By the way, I believe craft paints benefit from similar treatment. I've found them to be quite hard shelled and durable in my tests when heat set in the dehydrator. I have no qualms about using craft paints in my builds as long as things are primed and I dehydrate them. The same can be said for Goldens High flow artist paints and Liquitex Soft Body, even Liquitex Basics line acrylic artist paints can be thinned and airbrushed. These all airbrush great when mixed right.Golden High Flow and Liquitex Soft are both rated for either brush or airbrushing anyway. They even make an airbrush medium for them, though that tends to addsheen to the paints so I don't always use it.. Nuff said today lol.

  • Member since
    May 2013
  • From: Indiana, USA
Posted by Greg on Saturday, July 9, 2022 8:22 AM

oldermodelguy
Hah ! I NEVER STOP TESTING as it's a hobby in itself for me, seriously !

Interesting you mention that. As I've been messing with paints and techniques and the new dehydrator and lots of plastic spoons the past couple weeks, it occurred to me that I think I enjoy fiddling and testing as much, if not maybe more, than building.

I must say that even that process is more fun with the dehydrator, because of getting to see results faster. I've even taken a liking to square bottle Testors enamel again.

Thanks for your thoughts, always interesting.

-Greg

  • Member since
    March 2022
  • From: Twin cities, MN
Posted by missileman2000 on Saturday, July 9, 2022 8:41 AM

I found another modeling use for my paint dryer.  I created a base and modelled some ground cover using celluclay.  I make it fairly wet, so it dries slow.  Putting it in my paint dryer sure speeds things up!

 

  • Member since
    May 2013
  • From: Indiana, USA
Posted by Greg on Saturday, July 9, 2022 8:46 AM

missileman2000

I found another modeling use for my paint dryer.  I created a base and modelled some ground cover using celluclay.  I make it fairly wet, so it dries slow.  Putting it in my paint dryer sure speeds things up!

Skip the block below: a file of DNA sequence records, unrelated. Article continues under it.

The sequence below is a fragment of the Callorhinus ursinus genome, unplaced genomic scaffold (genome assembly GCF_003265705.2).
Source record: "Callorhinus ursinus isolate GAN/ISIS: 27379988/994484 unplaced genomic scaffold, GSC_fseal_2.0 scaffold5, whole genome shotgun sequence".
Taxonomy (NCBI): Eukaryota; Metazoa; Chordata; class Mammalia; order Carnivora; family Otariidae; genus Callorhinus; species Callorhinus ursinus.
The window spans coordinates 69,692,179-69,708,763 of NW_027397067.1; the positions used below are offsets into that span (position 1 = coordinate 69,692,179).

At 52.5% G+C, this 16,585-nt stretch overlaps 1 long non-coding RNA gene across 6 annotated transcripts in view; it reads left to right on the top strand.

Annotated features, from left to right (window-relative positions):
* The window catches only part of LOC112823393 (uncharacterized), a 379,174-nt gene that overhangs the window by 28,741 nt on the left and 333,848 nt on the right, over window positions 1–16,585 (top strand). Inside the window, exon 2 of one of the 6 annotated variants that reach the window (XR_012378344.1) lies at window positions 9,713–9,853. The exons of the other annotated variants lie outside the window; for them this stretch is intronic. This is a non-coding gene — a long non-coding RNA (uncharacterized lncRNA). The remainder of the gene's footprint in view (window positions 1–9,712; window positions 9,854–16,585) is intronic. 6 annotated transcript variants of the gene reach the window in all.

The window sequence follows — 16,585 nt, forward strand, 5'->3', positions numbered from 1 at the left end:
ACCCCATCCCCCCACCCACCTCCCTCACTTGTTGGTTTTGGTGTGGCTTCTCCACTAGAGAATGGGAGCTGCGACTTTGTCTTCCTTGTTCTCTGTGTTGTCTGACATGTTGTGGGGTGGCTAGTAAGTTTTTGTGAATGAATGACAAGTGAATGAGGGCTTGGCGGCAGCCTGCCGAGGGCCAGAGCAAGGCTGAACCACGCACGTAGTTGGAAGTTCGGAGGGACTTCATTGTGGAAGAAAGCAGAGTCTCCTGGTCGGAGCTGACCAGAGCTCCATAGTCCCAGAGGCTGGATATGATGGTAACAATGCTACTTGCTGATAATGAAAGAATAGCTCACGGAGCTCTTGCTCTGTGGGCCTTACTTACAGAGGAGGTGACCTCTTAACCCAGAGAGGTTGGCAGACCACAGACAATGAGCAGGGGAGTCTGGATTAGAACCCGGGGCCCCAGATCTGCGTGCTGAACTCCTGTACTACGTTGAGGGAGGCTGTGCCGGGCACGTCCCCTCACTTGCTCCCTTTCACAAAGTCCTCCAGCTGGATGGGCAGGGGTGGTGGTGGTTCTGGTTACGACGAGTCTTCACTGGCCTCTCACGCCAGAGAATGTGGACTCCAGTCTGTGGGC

That's a great tip, Don. Yes

Which reminds, keep forgetting to ask. Will a dryer/dehydrator speed up regular plastic cement drying time? I would think no, since the joins are internal (well, mostly)

-Greg

  • Member since
    April 2020
Posted by Eaglecash867 on Saturday, July 9, 2022 9:11 AM

Greg
Which reminds, keep forgetting to ask. Will a dryer/dehydrator speed up regular plastic cement drying time? I would think no, since the joins are internal (well, mostly)

Seems like it might shorten the time a little bit.  I would think the higher temperature would accelerate the evaporation of the solvents.  Whether that would be a good thing or a bad thing, however, is another story.  It might serve to weaken a cement weld by not giving it enough time to work.

"You can have my illegal fireworks when you pry them from my cold, dead fingers...which are...over there somewhere."

  • Member since
    November 2018
Posted by oldermodelguy on Saturday, July 9, 2022 1:30 PM

Greg

 

 
oldermodelguy
Hah ! I NEVER STOP TESTING as it's a hobby in itself for me, seriously !

 

Interesting you mention that. As I've been messing with paints and techniques and the new dehydrator and lots of plastic spoons the past couple weeks, it occurred to me that I think I enjoy fiddling and testing as much, if not maybe more, than building.

I must say that even that process is more fun with the dehydrator, because of getting to see results faster. I've even taken a liking to square bottle Testors enamel again.